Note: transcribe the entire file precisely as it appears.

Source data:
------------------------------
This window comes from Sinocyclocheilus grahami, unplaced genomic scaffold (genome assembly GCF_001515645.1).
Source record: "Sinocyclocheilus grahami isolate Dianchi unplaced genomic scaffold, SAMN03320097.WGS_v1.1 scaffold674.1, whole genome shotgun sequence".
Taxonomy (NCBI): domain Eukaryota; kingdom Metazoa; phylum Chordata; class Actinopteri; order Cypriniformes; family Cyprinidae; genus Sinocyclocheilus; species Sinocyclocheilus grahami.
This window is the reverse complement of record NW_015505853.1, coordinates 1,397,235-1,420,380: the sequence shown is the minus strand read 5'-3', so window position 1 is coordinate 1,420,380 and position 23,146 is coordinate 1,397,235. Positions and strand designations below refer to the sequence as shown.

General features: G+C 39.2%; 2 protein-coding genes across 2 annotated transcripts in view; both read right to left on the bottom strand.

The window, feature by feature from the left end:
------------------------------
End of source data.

This window comes from Sinocyclocheilus grahami, unplaced genomic scaffold (genome assembly GCF_001515645.1).
Source record: "Sinocyclocheilus grahami isolate Dianchi unplaced genomic scaffold, SAMN03320097.WGS_v1.1 scaffold674.1, whole genome shotgun sequence".
Taxonomy (NCBI): domain Eukaryota; kingdom Metazoa; phylum Chordata; class Actinopteri; order Cypriniformes; family Cyprinidae; genus Sinocyclocheilus; species Sinocyclocheilus grahami.
This window is the reverse complement of record NW_015505853.1, coordinates 1,397,235-1,420,380: the sequence shown is the minus strand read 5'-3', so window position 1 is coordinate 1,420,380 and position 23,146 is coordinate 1,397,235. Positions and strand designations below refer to the sequence as shown.

General features: G+C 39.2%; 2 protein-coding genes across 2 annotated transcripts in view; both read right to left on the bottom strand.

The window, feature by feature from the left end: